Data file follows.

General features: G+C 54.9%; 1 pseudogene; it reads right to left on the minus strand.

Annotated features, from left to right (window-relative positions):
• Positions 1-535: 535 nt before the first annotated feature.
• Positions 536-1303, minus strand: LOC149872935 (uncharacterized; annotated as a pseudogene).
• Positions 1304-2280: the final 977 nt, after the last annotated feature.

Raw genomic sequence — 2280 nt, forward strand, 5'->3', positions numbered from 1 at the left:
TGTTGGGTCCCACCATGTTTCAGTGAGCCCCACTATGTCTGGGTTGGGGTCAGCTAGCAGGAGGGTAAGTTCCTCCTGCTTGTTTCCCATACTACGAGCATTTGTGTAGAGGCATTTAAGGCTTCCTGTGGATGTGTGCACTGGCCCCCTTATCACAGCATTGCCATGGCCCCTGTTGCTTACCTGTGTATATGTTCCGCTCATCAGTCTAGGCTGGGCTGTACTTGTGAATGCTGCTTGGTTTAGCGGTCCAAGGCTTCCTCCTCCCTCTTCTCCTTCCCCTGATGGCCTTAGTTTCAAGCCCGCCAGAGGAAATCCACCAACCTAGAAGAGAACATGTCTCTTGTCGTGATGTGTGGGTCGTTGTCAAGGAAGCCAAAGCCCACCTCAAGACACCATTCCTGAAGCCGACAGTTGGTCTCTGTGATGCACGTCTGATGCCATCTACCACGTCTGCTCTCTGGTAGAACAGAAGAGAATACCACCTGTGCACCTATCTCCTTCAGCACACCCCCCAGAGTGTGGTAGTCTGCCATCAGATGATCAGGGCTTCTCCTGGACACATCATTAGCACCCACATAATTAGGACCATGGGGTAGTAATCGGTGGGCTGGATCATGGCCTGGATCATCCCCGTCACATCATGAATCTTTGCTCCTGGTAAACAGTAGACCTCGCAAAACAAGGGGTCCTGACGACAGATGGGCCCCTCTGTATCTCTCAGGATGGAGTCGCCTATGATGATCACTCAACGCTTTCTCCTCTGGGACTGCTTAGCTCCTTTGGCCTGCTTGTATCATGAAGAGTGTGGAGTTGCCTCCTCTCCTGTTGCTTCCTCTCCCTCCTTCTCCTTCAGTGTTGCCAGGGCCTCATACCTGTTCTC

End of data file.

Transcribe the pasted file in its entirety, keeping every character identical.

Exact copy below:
General features: G+C 54.9%; 1 pseudogene; it reads right to left on the minus strand.

Annotated features, from left to right (window-relative positions):
• Positions 1-535: 535 nt before the first annotated feature.
• Positions 536-1303, minus strand: LOC149872935 (uncharacterized; annotated as a pseudogene).
• Positions 1304-2280: the final 977 nt, after the last annotated feature.

Raw genomic sequence — 2280 nt, forward strand, 5'->3', positions numbered from 1 at the left:
TGTTGGGTCCCACCATGTTTCAGTGAGCCCCACTATGTCTGGGTTGGGGTCAGCTAGCAGGAGGGTAAGTTCCTCCTGCTTGTTTCCCATACTACGAGCATTTGTGTAGAGGCATTTAAGGCTTCCTGTGGATGTGTGCACTGGCCCCCTTATCACAGCATTGCCATGGCCCCTGTTGCTTACCTGTGTATATGTTCCGCTCATCAGTCTAGGCTGGGCTGTACTTGTGAATGCTGCTTGGTTTAGCGGTCCAAGGCTTCCTCCTCCCTCTTCTCCTTCCCCTGATGGCCTTAGTTTCAAGCCCGCCAGAGGAAATCCACCAACCTAGAAGAGAACATGTCTCTTGTCGTGATGTGTGGGTCGTTGTCAAGGAAGCCAAAGCCCACCTCAAGACACCATTCCTGAAGCCGACAGTTGGTCTCTGTGATGCACGTCTGATGCCATCTACCACGTCTGCTCTCTGGTAGAACAGAAGAGAATACCACCTGTGCACCTATCTCCTTCAGCACACCCCCCAGAGTGTGGTAGTCTGCCATCAGATGATCAGGGCTTCTCCTGGACACATCATTAGCACCCACATAATTAGGACCATGGGGTAGTAATCGGTGGGCTGGATCATGGCCTGGATCATCCCCGTCACATCATGAATCTTTGCTCCTGGTAAACAGTAGACCTCGCAAAACAAGGGGTCCTGACGACAGATGGGCCCCTCTGTATCTCTCAGGATGGAGTCGCCTATGATGATCACTCAACGCTTTCTCCTCTGGGACTGCTTAGCTCCTTTGGCCTGCTTGTATCATGAAGAGTGTGGAGTTGCCTCCTCTCCTGTTGCTTCCTCTCCCTCCTTCTCCTTCAGTGTTGCCAGGGCCTCATACCTGTTCTC